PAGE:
I found the highest resolution photograph of the clock I could. Instantly, I was disappointed. Somewhere in all of this – there has indeed been a hoax. Ahmed Mohamed didn’t invent his own alarm clock. He didn’t even build a clock. Now, before I go on and get accused of attacking a 14 year old kid who’s already been through enough, let me explain my purpose. I don’t want to just dissect the clock. I want to dissect our reaction as a society to the situation. Part of that is the knee-jerk responses we’re all so quick to make without facts. So, before you scroll down and leave me angry comments, please continue to the end (or not – prove my point, and miss the point, entirely!)The engineer goes on to ask a few good questions that aren’t aimed at picking on Ahmed, but are focused on how we as a society seem to be itching for some new cause to take up, how we’re ready to turn any and every perceived slight into an opportunity to spout off about some major social cause, taking to Facebook and Twitter to blast the web will all sorts of memes and other over emotional blubbering.
For starters, one glance at the printed circuit board in the photo, and I knew we were looking at mid-to-late 1970s vintage electronics. Surely you’ve seen a modern circuit board, with metallic traces leading all over to the various components like an electronic spider’s web. You’ll notice right away the highly accurate spacing, straightness of the lines, consistency of the patterns. That’s because we design things on computers nowadays, and computers assist in routing these lines. Take a look at the board in Ahmed’s clock. It almost looks hand-drawn, right? That’s because it probably was. Computer aided design was in its infancy in the 70s. This is how simple, low cost items (like an alarm clock) were designed. Today, even a budding beginner is going to get some computer aided assistance – in fact they’ll probably start there, learning by simulating designs before building them. You can even simulate or lay out a board with free apps on your phone or tablet. A modern hobbyist usually wouldn’t be bothered with the outdated design techniques. There’s also silk screening on the board. An “M” logo, “C-94” (probably, a part number – C might even stand for “clock”), and what looks like an American flag. More about that in a minute. Point for now being, a hobbyist wouldn’t silk screen logos and part numbers on their home made creation. It’s pretty safe to say already we’re looking at ’70s tech, mass produced in a factory.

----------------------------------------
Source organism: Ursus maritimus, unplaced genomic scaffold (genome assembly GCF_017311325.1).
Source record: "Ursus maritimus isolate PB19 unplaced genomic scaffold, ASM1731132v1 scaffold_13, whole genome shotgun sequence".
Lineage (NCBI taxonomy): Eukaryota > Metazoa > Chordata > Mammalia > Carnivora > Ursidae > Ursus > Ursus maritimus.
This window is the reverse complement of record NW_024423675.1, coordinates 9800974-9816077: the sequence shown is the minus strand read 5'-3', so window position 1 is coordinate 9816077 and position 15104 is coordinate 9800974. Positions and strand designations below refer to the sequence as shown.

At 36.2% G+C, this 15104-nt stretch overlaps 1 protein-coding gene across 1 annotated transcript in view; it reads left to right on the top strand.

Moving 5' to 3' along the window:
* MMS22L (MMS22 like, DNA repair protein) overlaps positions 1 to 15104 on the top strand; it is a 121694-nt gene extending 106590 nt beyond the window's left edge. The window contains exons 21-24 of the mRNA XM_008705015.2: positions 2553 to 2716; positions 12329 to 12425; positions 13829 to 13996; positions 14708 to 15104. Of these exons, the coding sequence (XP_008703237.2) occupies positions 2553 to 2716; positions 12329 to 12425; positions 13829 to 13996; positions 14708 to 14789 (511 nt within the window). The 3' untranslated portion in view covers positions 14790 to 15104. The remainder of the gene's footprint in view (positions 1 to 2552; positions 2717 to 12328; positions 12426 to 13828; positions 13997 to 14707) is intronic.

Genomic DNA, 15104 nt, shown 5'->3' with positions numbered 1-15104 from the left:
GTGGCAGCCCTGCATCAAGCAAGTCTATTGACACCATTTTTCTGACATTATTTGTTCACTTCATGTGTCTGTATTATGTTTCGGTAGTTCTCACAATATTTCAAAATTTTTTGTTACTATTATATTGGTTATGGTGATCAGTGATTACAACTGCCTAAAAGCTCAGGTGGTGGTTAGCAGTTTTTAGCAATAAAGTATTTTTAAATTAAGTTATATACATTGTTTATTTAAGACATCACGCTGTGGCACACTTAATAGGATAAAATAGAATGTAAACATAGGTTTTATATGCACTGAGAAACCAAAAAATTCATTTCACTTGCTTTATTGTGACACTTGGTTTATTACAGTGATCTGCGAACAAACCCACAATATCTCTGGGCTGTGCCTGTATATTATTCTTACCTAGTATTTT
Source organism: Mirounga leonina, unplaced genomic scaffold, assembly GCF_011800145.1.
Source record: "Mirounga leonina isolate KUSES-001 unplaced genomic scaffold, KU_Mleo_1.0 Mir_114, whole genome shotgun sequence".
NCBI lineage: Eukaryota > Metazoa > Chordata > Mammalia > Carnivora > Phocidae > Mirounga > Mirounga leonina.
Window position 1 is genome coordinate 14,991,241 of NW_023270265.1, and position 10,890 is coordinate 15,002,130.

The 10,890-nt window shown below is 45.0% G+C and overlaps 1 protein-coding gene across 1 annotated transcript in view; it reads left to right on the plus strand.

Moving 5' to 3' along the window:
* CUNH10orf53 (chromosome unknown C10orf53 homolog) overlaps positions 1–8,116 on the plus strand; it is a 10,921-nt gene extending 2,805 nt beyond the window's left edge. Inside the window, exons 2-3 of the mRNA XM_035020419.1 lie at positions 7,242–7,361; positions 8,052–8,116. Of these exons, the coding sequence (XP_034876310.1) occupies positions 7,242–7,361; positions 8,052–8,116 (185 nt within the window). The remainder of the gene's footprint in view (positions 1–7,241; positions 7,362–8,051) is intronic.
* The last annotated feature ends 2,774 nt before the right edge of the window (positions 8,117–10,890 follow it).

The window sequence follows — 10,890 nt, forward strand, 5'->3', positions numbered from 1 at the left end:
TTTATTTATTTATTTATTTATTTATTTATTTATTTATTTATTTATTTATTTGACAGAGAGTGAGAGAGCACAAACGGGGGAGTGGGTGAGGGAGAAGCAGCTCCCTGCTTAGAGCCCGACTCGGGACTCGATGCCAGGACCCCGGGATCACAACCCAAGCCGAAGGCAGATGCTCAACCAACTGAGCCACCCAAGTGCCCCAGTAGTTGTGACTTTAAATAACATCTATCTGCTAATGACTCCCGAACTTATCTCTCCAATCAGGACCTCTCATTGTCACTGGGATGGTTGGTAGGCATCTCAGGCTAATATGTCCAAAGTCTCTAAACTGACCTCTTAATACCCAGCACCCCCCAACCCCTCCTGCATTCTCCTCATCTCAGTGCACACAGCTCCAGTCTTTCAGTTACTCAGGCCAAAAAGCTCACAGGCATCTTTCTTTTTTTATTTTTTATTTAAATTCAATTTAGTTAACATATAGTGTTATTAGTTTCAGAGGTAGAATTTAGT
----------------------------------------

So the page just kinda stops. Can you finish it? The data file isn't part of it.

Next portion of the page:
So I turned to eBay, searching for vintage alarm clocks. It only took a minute to locate Ahmed’s clock. See this eBay listing, up at the time of this writing. Amhed’s clock was invented, and built, by Micronta, a Radio Shack subsidary. Catalog number 63 756.